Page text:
Anna always wanted to go to Europe. See the City of Lights. Drink a pint of authentic German beer. Have a rendezvous (or two, or five) with strange men who whisper unintelligible sweet nothings into her ear. When diagnosed with the rare and fatal “Acquired Toilet Disease,” or ATD, Anna – who is terrified of foreign, medical, and all types of “difficult” languages – turns to her polyglot brother, Carl, to take her on an adventure through Europe. It’s at their final stop in Vienna where they hope to meet a mysterious “urologist.” He might have the cure to Anna’s seemingly hopeless disease.
If The Baltimore Waltz, an early work by Paula Vogel, sounds playful and a bit off the rails – well, it often is. Vogel suffuses this work with comic banter, funny episodes, and a whole lot of sex. It’s sure to charm even the steeliest of audience members, but that’s only one side of the coin. The Baltimore Waltz is also part eulogy and personal reckoning. It’s a tear-stained love letter to Vogel’s brother, one of the countless victims of the AIDS epidemic. First staged in 1992, Vogel’s work remains a scathing indictment of the government’s indifference toward AIDS and the accompanying stigmatization caused by lack of research and public knowledge.
The play has a running noir conceit that hearkens to the iconic Carrol Reed film, The Third Man, starring Orson Welles. If the direct name drop of Welles’ man of mystery character, Harry Lyme, doesn’t strike your memory – Vogel practically adapts the film’s famous ferris wheel scene and zither score in one pivotal confrontation between Carl (Michael Innocenti) and Vogel’s chameleon-like version of the “third man” played by Ray Ficca. Trench coats, strange men following at a distance, and a mysterious stuffed rabbit (used as a code word or a source of exchange) assume the stylized dimensions of the classic noir. But they are repurposed here to suggest Carl’s repressed sexuality.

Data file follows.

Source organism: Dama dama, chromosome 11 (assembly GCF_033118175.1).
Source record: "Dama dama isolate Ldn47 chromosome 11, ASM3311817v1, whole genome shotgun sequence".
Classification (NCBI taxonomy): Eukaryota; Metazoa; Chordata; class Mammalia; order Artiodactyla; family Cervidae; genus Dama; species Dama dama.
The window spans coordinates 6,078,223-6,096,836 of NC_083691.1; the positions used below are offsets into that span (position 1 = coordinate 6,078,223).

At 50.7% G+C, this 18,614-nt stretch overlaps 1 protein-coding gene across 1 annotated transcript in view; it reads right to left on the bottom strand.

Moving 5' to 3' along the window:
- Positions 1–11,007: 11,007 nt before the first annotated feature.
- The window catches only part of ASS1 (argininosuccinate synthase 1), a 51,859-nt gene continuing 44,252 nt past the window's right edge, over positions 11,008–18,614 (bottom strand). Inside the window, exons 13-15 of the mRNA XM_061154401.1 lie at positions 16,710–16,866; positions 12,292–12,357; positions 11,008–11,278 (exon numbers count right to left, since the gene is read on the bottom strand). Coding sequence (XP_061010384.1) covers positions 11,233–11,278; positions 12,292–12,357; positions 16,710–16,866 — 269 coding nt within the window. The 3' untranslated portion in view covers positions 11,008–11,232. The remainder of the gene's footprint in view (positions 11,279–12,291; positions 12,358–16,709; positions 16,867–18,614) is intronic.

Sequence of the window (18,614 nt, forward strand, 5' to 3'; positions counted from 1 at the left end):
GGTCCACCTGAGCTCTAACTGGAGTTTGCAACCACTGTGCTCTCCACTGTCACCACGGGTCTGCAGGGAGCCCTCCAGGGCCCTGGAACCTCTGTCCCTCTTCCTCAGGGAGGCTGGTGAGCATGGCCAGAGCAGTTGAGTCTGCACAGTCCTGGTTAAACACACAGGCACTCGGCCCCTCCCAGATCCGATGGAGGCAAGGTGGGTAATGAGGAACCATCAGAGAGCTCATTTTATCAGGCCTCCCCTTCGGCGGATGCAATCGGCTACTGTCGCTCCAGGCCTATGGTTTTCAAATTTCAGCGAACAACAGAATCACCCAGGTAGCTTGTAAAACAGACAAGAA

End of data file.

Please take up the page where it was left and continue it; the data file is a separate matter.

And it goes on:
Meanwhile, Anna (Brianna Letourneau) and her sexual exploits are on full display, as she beds bellboys and waiters as a means of thwarting death. The Baltimore Waltz requires precision in comic timing because it so often jumps back and forth between contrasting scenarios to create meaning. A raucous romp with a Parisian, for instance, is intercut with French grammar lessons from Carl. Matthew Keenan’s spacious two-tiered set design and heavy involvement from G. Ryan Smith’s Expressionism-inspired lighting design allow this narrative construct to take effect. The slapstick mostly works. However, when Carl and Anna find themselves at a disconnect, the comic overtones rest awkwardly alongside moments of despair, bearing the seams where the laugh track belongs.
Letourneau has bouts of unexpected brilliance as Anna: the schoolteacher sexually liberated by impending death. Her best scenes are her intimate monologues, which reveal the character’s childlike nature away from the defense mechanisms and gendered expectations of her imaginary European tour. The scene when she enlists the help of “Mr. Left and Mr. Right,” two hand puppets that she uses as to distract her and pass time, stands out. Otherwise, hers and Ficca’s performances feel somewhat vaudevillian. With Ficca’s “third man” transformations, however, this seems to be the point, and part of what makes his Jim Carrey-esque comic turns so memorable.
The Baltimore Waltz is an ambitious piece of theater, fusing melodrama with farce and wish fulfillment with stark reality, in an impressively short length (the play runs 90 minutes). With work so dense and conceptually challenging, and with a payoff after the final twist that will melt your heart, it’s hard not to appreciate any staging effort. Director Susan Maria Rhea’s production is certainly attuned to what makes Vogel’s play standout from other politically-minded postmodern works of the era. Yet, there’s something slightly off-key in the comic execution that doesn’t precisely attain the ideal offered by the play’s blueprint. Nevertheless, Keegan’s production is a pleasure to watch and recommended to anyone who takes delight in the peculiar world of Paula Vogel.
Running Time: 1 hour and thirty minutes, with no intermission.
Lighting Design by G. Ryan Smith; Set Design by Matthew J. Keenan; Costume Design by Alison Samantha Johnson; Properties and Set Dressing Design by Cindy Landrum Jacobs; Sound Design by Niusha Nawab.